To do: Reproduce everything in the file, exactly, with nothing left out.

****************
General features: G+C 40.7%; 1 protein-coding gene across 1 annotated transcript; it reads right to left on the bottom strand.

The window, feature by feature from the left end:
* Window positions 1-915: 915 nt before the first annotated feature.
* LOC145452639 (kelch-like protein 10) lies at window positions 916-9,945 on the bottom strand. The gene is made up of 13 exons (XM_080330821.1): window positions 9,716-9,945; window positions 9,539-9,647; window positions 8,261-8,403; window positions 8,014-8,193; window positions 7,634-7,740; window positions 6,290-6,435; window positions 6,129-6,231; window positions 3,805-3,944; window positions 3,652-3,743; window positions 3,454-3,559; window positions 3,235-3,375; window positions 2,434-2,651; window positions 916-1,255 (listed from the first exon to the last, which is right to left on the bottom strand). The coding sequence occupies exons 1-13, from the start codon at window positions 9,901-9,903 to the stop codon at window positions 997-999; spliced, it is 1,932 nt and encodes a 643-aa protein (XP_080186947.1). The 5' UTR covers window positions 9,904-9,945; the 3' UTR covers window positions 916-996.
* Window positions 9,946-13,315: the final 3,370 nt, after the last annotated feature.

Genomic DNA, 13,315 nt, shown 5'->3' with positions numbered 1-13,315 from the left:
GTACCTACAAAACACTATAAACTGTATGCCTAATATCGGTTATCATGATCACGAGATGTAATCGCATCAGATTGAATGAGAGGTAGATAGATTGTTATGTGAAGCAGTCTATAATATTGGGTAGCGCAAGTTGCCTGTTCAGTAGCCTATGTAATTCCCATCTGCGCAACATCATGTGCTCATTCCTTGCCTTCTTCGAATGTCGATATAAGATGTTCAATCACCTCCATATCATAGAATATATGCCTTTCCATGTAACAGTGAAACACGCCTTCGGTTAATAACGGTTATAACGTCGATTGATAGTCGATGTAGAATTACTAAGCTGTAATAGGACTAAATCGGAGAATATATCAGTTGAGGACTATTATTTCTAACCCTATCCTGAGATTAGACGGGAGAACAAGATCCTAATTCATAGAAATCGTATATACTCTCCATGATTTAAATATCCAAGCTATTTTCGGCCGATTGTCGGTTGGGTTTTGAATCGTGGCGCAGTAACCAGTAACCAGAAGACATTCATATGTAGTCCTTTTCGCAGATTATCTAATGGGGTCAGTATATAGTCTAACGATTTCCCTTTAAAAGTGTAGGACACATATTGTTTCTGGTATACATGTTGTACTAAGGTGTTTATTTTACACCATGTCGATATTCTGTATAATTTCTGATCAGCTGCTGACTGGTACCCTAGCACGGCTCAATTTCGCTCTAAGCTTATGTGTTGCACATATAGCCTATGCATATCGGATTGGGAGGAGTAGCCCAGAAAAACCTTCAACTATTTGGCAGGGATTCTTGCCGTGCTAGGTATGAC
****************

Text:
General features: G+C 40.7%; 1 protein-coding gene across 1 annotated transcript; it reads right to left on the bottom strand.

The window, feature by feature from the left end:
* Window positions 1-915: 915 nt before the first annotated feature.
* LOC145452639 (kelch-like protein 10) lies at window positions 916-9,945 on the bottom strand. The gene is made up of 13 exons (XM_080330821.1): window positions 9,716-9,945; window positions 9,539-9,647; window positions 8,261-8,403; window positions 8,014-8,193; window positions 7,634-7,740; window positions 6,290-6,435; window positions 6,129-6,231; window positions 3,805-3,944; window positions 3,652-3,743; window positions 3,454-3,559; window positions 3,235-3,375; window positions 2,434-2,651; window positions 916-1,255 (listed from the first exon to the last, which is right to left on the bottom strand). The coding sequence occupies exons 1-13, from the start codon at window positions 9,901-9,903 to the stop codon at window positions 997-999; spliced, it is 1,932 nt and encodes a 643-aa protein (XP_080186947.1). The 5' UTR covers window positions 9,904-9,945; the 3' UTR covers window positions 916-996.
* Window positions 9,946-13,315: the final 3,370 nt, after the last annotated feature.

Genomic DNA, 13,315 nt, shown 5'->3' with positions numbered 1-13,315 from the left:
GTACCTACAAAACACTATAAACTGTATGCCTAATATCGGTTATCATGATCACGAGATGTAATCGCATCAGATTGAATGAGAGGTAGATAGATTGTTATGTGAAGCAGTCTATAATATTGGGTAGCGCAAGTTGCCTGTTCAGTAGCCTATGTAATTCCCATCTGCGCAACATCATGTGCTCATTCCTTGCCTTCTTCGAATGTCGATATAAGATGTTCAATCACCTCCATATCATAGAATATATGCCTTTCCATGTAACAGTGAAACACGCCTTCGGTTAATAACGGTTATAACGTCGATTGATAGTCGATGTAGAATTACTAAGCTGTAATAGGACTAAATCGGAGAATATATCAGTTGAGGACTATTATTTCTAACCCTATCCTGAGATTAGACGGGAGAACAAGATCCTAATTCATAGAAATCGTATATACTCTCCATGATTTAAATATCCAAGCTATTTTCGGCCGATTGTCGGTTGGGTTTTGAATCGTGGCGCAGTAACCAGTAACCAGAAGACATTCATATGTAGTCCTTTTCGCAGATTATCTAATGGGGTCAGTATATAGTCTAACGATTTCCCTTTAAAAGTGTAGGACACATATTGTTTCTGGTATACATGTTGTACTAAGGTGTTTATTTTACACCATGTCGATATTCTGTATAATTTCTGATCAGCTGCTGACTGGTACCCTAGCACGGCTCAATTTCGCTCTAAGCTTATGTGTTGCACATATAGCCTATGCATATCGGATTGGGAGGAGTAGCCCAGAAAAACCTTCAACTATTTGGCAGGGATTCTTGCCGTGCTAGGTATGAC